Now its time for the rib lacing. Special Rib Lacing Reinforcement Tape, the same width as the ribs (1/2") is stuck down first. On the video, a modified hidden seine knot is demonstrated. With this method, you get a very clean looking installation with all knots being hidden under the fabric. Here is a picture of the aileron after rib lacing:
I used 2" spacing for the aileron and flaps as called for in the book. The minimum rib lace spacing is dependent on the Vne of the airplane and whether or not the control is within the prop wash area. 2" spacing works fine for the Bearhawk. The rib lace closest to the ends of the ribs must be 1/2 the minimum spacing (1" in our case).
I found that shining a light up through from the bottom helped quite a bit in locating the 12" long needle as it was pushed through from top to bottom.
To learn the proper knot tying technique, I probably viewed the video about a dozen times and still had to refer back to it a couple of times in the middle of the first few knots. Once I got it down, it was a piece of cake and I moved right along like an expert.
Now its time to put on some reinforcement strips and then spray on some Poly Spray to help protect the fabric from UV rays and prepare it for the final paint. The reinforcement strips are made from the same exact material as the covering process. These come in rolls of various widths and all edges are cut with pinking shears to give that ragged edge look that you see on practically all fabric covered airplanes. It's tradition.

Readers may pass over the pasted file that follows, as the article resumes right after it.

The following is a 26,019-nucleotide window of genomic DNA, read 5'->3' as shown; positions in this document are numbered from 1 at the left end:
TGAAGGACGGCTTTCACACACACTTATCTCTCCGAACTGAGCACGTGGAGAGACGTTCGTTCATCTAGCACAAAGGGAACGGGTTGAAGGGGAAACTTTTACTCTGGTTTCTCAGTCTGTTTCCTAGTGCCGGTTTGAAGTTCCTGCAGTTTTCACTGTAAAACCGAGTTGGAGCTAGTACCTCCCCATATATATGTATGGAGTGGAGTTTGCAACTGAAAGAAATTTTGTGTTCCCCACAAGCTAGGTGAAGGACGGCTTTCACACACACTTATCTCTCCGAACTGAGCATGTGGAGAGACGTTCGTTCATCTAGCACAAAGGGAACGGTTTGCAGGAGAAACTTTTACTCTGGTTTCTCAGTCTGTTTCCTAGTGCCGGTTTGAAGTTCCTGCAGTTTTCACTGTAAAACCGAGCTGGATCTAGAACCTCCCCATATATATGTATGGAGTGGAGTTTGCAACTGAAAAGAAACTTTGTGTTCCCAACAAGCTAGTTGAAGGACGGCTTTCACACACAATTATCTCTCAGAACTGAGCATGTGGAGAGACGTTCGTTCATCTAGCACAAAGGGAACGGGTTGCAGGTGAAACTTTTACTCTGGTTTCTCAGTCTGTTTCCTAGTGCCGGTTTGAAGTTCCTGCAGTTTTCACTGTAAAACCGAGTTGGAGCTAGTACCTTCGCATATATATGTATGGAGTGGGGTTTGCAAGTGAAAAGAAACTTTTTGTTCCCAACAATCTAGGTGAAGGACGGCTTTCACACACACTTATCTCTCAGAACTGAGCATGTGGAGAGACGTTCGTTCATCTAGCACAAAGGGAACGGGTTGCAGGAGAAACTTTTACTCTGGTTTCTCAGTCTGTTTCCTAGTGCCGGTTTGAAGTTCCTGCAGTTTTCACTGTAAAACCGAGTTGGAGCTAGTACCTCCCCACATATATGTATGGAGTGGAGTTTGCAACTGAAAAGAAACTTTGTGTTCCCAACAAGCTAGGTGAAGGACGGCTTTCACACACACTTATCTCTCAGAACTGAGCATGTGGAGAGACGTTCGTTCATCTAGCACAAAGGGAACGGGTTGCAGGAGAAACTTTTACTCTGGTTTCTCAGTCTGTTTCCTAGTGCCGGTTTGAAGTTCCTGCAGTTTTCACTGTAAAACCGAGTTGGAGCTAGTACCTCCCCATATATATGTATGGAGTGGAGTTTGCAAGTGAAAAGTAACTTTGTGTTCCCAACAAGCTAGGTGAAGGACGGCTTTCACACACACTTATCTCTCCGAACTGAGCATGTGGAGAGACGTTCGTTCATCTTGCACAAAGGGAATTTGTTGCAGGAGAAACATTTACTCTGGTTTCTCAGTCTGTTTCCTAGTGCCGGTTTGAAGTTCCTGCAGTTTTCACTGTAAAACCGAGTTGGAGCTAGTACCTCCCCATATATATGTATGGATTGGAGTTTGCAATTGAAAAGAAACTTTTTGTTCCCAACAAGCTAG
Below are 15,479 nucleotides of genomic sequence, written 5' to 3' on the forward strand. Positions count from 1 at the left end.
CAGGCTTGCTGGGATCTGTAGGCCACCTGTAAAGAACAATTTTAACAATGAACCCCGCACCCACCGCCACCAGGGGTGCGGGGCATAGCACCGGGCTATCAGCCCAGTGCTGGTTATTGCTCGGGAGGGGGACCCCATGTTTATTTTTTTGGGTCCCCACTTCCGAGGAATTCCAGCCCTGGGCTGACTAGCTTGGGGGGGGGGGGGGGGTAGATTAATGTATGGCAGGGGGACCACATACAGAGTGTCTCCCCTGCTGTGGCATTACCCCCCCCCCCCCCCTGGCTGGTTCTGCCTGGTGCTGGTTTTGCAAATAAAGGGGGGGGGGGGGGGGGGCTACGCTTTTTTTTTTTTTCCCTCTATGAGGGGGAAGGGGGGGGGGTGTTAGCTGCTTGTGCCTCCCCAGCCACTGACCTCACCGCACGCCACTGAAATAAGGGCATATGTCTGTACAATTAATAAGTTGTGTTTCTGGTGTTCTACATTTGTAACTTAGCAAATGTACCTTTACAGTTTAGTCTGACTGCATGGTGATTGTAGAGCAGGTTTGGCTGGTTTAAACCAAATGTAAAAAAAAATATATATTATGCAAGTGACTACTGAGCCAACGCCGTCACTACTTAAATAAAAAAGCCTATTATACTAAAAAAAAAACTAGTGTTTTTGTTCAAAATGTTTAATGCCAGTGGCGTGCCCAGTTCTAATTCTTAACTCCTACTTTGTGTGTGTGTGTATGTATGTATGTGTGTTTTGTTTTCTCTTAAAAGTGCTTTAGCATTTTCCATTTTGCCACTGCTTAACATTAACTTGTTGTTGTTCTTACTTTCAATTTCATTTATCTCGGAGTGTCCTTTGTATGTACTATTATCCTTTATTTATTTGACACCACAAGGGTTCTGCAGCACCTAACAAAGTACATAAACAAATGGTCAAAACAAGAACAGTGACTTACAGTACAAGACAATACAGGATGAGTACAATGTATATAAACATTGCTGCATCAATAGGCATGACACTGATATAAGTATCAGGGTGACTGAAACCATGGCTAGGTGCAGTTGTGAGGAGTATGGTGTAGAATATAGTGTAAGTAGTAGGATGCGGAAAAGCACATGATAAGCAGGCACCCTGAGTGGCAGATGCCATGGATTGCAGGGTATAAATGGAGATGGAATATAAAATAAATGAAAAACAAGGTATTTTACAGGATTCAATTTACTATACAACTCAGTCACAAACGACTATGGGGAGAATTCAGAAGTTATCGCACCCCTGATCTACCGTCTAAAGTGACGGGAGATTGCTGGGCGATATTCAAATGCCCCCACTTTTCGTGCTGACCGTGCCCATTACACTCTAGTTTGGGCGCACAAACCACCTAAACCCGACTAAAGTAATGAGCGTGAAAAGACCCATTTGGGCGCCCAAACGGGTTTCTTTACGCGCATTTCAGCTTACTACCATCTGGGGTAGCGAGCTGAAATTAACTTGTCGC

The reinforcements strips must be applied over all ribs, anywhere where the fabric transitions from a hard surface to soft and over all seams (usually the leading and trailing edges. Its also applied over any protrusions, rivets, rib lacing, sharpe edges, etc.
Here is the flap with the reinforcing tape in place:
I used 2" wide tape over the ribs and transition from hard to soft areas. I used 3" bi-directional tape on the ends and in the hinge pockets because it readily forms around a corner. Finally, I used 4" tape along the trailing edge and along the leading edge.
In the above picture, you can see the small heating iron laying on the table. It was set to 225 degrees and all edges of all tapes were smoothed. Also, ant wrinkles or bubbles in the tapes were worked out with the iron. Its works very well as described on the video tape and in the Poly Fiber instruction book.
Once, everything was smoothed out, a couple of cross coats (one north/south and one east/west) of the pink poly brush was sprayed on, putting it on very wet to fill the weave of the fabric. Here is the flap after the cross coats of poly brush:
As you can see, I have removed the hinges at this point and put on some masking tape to protect the area where the hinges bolt up to.
The final steps involve spraying on the Poly Spray. Poly Spray contains an aluminum pigment that gives you a sandable finish. It also acts as a UV protection to keep the fabric safe from the damaging rays of the sun. The Poly spray acts as a filler of sorts to help make a smooth transition from reinforcement strips to fabric.
Here is the flap with 2 double cross coats of poly spray (silver):
The flap will be allowed to dry overnight and then will be carefully wet sanded with some 400 grit wet or dry paper and water. It will then receive one final cross coat of Poly Spray.
I will leave the flaps and ailerons in the silver stage until after the test flying has been completed. Once all tweaking has been done, they will be final painted along with the rest of the airplane.
Completed: October 26, 2004
Total Time: 106 hours